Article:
July 24, 2019 / 3:38 PM / a month ago

Five facts on UK's 10. Downing Street as it gets a new tenant

The door of 10 Downing Street is seen, in London, Britain July 24, 2019. REUTERS/Hannah Mckay

LONDON (Reuters) - Boris Johnson made his first speech as Britain’s 77th Prime Minister on Wednesday framed by the famous black door of No. 10 Downing Street, the official residence of British leaders since the 18th Century.

Here are five facts about Britain’s most famous address:

In 1682, Sir George Downing, a diplomat who used to spy on his friends, built 15-20 terraced houses with poor foundations on the street that now bears his name

- The building became the official residence of the head of government when Britain’s first prime minister, Robert Walpole, was gifted the property by King George II in the early 1730s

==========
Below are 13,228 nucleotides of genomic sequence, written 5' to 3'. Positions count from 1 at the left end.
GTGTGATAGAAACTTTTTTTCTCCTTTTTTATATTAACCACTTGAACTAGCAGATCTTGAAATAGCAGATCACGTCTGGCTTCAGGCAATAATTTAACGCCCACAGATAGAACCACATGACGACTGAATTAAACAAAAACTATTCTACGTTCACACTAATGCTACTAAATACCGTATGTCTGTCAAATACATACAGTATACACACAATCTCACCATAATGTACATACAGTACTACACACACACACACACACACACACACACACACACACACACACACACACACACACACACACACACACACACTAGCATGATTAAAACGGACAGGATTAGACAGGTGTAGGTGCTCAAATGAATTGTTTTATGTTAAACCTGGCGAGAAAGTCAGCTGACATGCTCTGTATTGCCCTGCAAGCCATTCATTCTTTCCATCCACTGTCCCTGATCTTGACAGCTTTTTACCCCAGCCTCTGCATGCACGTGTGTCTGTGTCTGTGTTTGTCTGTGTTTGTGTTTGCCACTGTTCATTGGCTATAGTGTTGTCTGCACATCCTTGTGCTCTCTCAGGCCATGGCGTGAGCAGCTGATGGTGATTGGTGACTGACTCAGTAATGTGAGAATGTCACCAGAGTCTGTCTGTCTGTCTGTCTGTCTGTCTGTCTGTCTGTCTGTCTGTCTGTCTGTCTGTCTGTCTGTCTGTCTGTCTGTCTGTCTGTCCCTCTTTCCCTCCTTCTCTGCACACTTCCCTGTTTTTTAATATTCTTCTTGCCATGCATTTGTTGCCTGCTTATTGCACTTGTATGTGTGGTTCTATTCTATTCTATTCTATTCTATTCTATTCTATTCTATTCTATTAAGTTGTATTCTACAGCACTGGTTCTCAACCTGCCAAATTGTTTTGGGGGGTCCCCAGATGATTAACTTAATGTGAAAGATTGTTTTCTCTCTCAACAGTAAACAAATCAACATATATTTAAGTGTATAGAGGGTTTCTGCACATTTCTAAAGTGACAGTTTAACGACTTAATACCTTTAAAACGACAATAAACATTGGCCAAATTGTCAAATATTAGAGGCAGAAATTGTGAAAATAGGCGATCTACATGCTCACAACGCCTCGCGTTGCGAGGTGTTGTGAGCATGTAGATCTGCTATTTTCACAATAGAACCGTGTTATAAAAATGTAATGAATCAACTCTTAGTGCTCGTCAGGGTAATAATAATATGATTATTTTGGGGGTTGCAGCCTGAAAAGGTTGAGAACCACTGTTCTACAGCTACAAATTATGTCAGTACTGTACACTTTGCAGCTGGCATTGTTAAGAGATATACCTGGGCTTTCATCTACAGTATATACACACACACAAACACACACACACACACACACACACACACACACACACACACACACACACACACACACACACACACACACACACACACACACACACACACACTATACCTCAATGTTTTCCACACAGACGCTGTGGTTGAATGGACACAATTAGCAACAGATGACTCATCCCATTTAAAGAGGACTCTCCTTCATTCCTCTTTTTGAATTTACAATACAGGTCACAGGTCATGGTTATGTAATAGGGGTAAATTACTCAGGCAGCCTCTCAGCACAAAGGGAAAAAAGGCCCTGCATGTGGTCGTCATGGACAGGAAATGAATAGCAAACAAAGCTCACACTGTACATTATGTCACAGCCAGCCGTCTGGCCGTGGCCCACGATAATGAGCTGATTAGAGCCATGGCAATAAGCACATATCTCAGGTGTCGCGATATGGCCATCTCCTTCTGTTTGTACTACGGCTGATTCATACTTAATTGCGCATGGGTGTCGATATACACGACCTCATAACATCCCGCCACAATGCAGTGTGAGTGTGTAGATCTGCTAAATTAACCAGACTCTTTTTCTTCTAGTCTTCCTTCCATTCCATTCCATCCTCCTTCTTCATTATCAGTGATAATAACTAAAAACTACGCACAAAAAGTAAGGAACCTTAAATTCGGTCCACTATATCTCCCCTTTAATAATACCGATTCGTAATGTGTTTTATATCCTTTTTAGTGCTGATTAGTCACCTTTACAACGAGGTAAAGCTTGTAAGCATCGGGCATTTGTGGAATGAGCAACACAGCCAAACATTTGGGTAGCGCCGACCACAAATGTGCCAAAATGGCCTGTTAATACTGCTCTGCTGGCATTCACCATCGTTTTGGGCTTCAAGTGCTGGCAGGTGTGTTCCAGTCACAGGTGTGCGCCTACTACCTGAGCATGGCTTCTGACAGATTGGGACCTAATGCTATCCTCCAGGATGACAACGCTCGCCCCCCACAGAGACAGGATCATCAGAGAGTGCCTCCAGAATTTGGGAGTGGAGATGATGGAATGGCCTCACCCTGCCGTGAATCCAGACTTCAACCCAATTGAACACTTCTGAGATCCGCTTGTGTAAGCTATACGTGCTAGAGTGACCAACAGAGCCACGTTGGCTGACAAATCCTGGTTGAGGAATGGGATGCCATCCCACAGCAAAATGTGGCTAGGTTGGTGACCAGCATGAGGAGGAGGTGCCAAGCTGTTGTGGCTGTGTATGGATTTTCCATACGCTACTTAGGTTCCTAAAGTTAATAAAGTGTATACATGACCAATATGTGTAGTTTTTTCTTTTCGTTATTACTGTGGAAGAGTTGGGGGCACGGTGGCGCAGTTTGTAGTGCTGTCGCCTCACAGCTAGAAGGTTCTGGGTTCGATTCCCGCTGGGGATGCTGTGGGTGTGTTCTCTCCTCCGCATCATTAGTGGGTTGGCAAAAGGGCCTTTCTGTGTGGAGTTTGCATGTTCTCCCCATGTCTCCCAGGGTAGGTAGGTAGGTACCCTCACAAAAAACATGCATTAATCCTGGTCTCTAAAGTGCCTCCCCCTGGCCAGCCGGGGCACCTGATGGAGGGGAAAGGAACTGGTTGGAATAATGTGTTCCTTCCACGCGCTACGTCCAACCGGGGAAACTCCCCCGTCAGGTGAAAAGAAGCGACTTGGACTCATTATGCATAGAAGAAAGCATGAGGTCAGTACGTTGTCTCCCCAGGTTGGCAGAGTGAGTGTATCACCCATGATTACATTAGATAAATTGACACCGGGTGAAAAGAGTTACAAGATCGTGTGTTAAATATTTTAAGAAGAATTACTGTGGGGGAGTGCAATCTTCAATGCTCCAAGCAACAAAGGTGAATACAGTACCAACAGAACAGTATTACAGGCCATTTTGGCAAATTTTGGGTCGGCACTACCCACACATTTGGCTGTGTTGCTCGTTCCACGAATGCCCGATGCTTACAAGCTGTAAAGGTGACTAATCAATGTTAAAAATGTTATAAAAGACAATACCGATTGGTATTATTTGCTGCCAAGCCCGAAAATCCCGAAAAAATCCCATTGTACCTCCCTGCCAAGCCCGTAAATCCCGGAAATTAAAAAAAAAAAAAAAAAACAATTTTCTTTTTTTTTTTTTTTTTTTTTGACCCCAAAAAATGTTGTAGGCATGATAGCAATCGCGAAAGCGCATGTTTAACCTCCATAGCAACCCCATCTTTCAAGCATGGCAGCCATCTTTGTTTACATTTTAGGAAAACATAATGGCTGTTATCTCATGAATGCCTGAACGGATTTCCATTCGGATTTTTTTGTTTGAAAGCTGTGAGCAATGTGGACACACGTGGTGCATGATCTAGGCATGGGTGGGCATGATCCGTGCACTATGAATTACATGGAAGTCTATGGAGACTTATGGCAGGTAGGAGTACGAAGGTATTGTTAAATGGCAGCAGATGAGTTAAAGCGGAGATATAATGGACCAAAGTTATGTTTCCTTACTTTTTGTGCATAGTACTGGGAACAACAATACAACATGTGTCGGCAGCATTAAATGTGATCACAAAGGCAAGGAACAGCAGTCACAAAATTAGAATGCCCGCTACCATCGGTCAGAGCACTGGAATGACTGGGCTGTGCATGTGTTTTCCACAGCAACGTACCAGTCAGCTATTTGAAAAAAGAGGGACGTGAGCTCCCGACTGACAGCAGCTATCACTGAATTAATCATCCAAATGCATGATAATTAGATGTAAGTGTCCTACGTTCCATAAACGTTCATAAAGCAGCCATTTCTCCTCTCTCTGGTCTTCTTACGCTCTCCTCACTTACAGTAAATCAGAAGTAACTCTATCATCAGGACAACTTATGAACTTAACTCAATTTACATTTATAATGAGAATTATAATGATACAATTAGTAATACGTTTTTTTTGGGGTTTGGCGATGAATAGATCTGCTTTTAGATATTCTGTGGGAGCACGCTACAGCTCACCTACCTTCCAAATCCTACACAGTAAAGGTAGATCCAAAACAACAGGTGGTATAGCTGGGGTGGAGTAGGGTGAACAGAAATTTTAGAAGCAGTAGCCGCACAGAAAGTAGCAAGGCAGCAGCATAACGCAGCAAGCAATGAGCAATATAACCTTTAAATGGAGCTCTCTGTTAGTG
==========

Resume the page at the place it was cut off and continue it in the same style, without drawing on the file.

- Robert Walpole’s official title was First Lord of the Treasury – the official title of all British prime ministers - and to this day the job title is inscribed on the building’s golden letter box

- Number 10’s famous black facade was not originally black at all, but yellow. The bricks are now painted black to keep up that recognisable front 

- To deal with the building’s mouse problem, a resident cat now lives there. Larry the cat was given the official title of Chief Mouser in 2011. He is reported to be staying on to serve the new tenant.

Reporting by Freddie Hayward; editing by Stephen Addison

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